While facing into my disappointment I took some time to think deeply about what it was that I was so upset about. Not being given a chance to put myself forward was the biggest difficulty that I had to deal with, but on reflection I wondered if this was about my ego and nothing else. I believe that I have great qualities, but the fact that I never even got to showcase them? How very dare they!

Imagine a scenario where I had been interviewed and given one of the positions that I applied so enthusiastically for. It was a 38 hour week in an area a fair distance away from my home. There would be morning and evening traffic to consider and selective early starts and late finishes.
Sometimes not getting what you want provides a clarity and certainty that you hadn’t considered beforehand.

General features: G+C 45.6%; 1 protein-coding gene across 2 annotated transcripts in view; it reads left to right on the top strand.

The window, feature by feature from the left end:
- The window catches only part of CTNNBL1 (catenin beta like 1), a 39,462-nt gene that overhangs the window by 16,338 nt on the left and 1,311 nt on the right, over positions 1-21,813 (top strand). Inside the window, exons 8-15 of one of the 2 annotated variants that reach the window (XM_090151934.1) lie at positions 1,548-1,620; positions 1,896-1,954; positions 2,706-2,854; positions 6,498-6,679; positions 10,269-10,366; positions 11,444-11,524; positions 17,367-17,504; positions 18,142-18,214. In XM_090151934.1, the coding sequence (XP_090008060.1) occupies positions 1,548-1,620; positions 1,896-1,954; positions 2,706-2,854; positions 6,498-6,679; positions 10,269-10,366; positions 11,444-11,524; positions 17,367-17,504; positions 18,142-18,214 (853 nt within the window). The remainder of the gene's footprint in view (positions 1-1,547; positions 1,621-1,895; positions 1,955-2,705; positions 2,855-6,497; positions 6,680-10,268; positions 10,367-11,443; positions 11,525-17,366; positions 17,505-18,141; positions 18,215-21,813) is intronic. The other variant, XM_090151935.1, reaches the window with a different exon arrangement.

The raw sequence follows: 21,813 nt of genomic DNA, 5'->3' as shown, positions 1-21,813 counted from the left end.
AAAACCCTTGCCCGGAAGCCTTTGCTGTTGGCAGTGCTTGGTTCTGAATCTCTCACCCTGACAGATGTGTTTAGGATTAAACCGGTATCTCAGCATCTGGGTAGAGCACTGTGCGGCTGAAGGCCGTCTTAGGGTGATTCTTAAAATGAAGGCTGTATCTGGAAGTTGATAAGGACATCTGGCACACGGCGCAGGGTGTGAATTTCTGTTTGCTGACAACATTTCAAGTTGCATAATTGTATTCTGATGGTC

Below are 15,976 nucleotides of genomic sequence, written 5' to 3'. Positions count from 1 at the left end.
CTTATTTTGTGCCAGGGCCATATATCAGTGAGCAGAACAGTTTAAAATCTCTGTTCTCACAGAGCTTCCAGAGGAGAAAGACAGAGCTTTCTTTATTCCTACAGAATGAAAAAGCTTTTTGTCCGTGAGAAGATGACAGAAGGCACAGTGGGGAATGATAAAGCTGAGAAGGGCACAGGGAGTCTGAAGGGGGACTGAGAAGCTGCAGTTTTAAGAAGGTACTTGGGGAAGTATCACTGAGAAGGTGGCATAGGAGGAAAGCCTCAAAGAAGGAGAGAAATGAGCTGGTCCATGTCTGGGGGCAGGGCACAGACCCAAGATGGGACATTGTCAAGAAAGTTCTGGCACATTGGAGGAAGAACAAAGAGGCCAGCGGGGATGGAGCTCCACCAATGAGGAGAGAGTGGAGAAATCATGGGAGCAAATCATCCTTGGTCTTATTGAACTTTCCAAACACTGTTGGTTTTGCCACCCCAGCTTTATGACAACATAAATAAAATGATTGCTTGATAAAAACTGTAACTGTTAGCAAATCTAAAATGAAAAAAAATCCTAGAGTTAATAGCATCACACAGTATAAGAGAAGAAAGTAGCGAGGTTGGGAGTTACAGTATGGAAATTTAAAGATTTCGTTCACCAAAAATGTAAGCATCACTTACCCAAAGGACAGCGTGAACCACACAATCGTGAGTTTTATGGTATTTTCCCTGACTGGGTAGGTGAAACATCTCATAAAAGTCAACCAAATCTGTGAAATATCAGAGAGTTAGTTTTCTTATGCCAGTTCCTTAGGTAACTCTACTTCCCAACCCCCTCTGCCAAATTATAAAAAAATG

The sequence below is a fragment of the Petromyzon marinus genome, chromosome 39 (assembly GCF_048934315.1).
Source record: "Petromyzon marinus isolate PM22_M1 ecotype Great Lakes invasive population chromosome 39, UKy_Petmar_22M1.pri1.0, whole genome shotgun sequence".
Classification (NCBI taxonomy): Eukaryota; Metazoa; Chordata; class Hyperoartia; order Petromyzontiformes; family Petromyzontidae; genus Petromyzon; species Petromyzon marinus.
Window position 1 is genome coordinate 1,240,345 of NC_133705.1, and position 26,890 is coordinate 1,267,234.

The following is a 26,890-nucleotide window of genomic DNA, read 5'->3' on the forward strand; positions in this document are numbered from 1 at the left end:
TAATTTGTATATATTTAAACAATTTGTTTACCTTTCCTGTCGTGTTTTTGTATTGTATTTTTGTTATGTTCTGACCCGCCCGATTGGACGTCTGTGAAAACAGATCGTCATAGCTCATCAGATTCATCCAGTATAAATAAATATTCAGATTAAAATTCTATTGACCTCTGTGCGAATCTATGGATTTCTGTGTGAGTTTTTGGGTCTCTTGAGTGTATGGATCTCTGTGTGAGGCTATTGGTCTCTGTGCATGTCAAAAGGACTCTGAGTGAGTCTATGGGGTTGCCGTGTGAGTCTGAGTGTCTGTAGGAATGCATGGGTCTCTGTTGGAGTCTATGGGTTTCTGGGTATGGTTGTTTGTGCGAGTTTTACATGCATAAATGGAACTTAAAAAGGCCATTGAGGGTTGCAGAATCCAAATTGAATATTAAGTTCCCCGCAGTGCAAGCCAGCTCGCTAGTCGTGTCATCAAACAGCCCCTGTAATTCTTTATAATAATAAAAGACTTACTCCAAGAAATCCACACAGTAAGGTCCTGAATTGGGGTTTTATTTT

Not being granted an interview made me take stock of my situation and my current life. While I moaned in the short term, I took time to examine the long term and I realised that I don’t actually want to work long hours and be away from home 40 hours a week and possibly more with travel.

My husband is retired, and while we live a small life we manage comfortably on his pension.

We don’t spend money unnecessarily, drive two modest cars, and we have never been the type that has to have the latest trend or fad.

We take several mini breaks during the year and generally enjoy a life without timetables and rigidity.

We come and go as we please (with kids grown up and flown the nest) and enjoy spontaneous lunches out at the coast and picnics in forests when the humour takes us.

We have our own rhythm and we enjoy it, and although I would like to work I don’t want it to cut into this lovely way of life that we have. I also don’t want to leave him alone for eight hours every day as there are only the two of us at home now. Being rejected for these jobs has made me recognise how precious and special this shared life is, and I am so glad that I have had the time and space to realise what it is that I want, and what it is that I don’t want.